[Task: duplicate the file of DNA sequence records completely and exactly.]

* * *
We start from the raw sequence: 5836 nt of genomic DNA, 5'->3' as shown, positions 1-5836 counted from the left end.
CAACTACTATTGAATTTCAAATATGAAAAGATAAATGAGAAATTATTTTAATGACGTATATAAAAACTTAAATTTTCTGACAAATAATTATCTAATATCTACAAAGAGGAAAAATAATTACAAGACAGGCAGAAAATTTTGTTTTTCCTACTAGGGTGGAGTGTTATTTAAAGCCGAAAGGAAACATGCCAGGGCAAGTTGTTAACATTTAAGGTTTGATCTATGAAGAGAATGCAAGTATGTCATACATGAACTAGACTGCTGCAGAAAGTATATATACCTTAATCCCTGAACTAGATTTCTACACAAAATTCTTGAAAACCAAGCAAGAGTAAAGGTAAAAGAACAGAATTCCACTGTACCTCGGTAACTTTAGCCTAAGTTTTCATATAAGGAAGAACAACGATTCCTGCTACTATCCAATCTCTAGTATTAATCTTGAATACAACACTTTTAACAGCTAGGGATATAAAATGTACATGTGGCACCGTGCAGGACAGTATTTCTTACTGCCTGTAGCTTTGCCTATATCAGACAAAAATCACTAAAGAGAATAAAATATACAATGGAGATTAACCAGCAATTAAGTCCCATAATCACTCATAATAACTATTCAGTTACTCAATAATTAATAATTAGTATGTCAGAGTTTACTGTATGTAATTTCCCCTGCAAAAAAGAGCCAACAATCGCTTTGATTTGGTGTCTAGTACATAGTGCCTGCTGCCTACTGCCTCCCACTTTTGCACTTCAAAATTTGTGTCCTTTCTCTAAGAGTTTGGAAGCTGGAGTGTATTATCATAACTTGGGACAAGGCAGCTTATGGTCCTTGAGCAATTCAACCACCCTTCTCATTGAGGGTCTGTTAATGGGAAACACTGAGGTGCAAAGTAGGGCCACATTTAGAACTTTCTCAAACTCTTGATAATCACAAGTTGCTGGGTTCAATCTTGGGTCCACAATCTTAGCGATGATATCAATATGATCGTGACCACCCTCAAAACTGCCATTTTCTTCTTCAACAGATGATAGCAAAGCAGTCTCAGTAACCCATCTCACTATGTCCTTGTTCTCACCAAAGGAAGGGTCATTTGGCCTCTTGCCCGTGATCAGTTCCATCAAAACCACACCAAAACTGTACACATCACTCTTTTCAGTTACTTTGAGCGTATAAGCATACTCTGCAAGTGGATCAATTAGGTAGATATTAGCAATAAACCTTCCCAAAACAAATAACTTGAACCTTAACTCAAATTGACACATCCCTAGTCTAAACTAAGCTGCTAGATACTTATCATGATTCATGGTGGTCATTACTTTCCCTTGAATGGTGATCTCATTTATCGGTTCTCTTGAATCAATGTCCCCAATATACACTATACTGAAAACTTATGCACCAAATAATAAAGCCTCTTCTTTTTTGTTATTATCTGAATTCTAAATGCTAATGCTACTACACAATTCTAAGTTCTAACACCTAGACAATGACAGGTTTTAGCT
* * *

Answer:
We start from the raw sequence: 5836 nt of genomic DNA, 5'->3' as shown, positions 1-5836 counted from the left end.
CAACTACTATTGAATTTCAAATATGAAAAGATAAATGAGAAATTATTTTAATGACGTATATAAAAACTTAAATTTTCTGACAAATAATTATCTAATATCTACAAAGAGGAAAAATAATTACAAGACAGGCAGAAAATTTTGTTTTTCCTACTAGGGTGGAGTGTTATTTAAAGCCGAAAGGAAACATGCCAGGGCAAGTTGTTAACATTTAAGGTTTGATCTATGAAGAGAATGCAAGTATGTCATACATGAACTAGACTGCTGCAGAAAGTATATATACCTTAATCCCTGAACTAGATTTCTACACAAAATTCTTGAAAACCAAGCAAGAGTAAAGGTAAAAGAACAGAATTCCACTGTACCTCGGTAACTTTAGCCTAAGTTTTCATATAAGGAAGAACAACGATTCCTGCTACTATCCAATCTCTAGTATTAATCTTGAATACAACACTTTTAACAGCTAGGGATATAAAATGTACATGTGGCACCGTGCAGGACAGTATTTCTTACTGCCTGTAGCTTTGCCTATATCAGACAAAAATCACTAAAGAGAATAAAATATACAATGGAGATTAACCAGCAATTAAGTCCCATAATCACTCATAATAACTATTCAGTTACTCAATAATTAATAATTAGTATGTCAGAGTTTACTGTATGTAATTTCCCCTGCAAAAAAGAGCCAACAATCGCTTTGATTTGGTGTCTAGTACATAGTGCCTGCTGCCTACTGCCTCCCACTTTTGCACTTCAAAATTTGTGTCCTTTCTCTAAGAGTTTGGAAGCTGGAGTGTATTATCATAACTTGGGACAAGGCAGCTTATGGTCCTTGAGCAATTCAACCACCCTTCTCATTGAGGGTCTGTTAATGGGAAACACTGAGGTGCAAAGTAGGGCCACATTTAGAACTTTCTCAAACTCTTGATAATCACAAGTTGCTGGGTTCAATCTTGGGTCCACAATCTTAGCGATGATATCAATATGATCGTGACCACCCTCAAAACTGCCATTTTCTTCTTCAACAGATGATAGCAAAGCAGTCTCAGTAACCCATCTCACTATGTCCTTGTTCTCACCAAAGGAAGGGTCATTTGGCCTCTTGCCCGTGATCAGTTCCATCAAAACCACACCAAAACTGTACACATCACTCTTTTCAGTTACTTTGAGCGTATAAGCATACTCTGCAAGTGGATCAATTAGGTAGATATTAGCAATAAACCTTCCCAAAACAAATAACTTGAACCTTAACTCAAATTGACACATCCCTAGTCTAAACTAAGCTGCTAGATACTTATCATGATTCATGGTGGTCATTACTTTCCCTTGAATGGTGATCTCATTTATCGGTTCTCTTGAATCAATGTCCCCAATATACACTATACTGAAAACTTATGCACCAAATAATAAAGCCTCTTCTTTTTTGTTATTATCTGAATTCTAAATGCTAATGCTACTACACAATTCTAAGTTCTAACACCTAGACAATGACAGGTTTTAGCT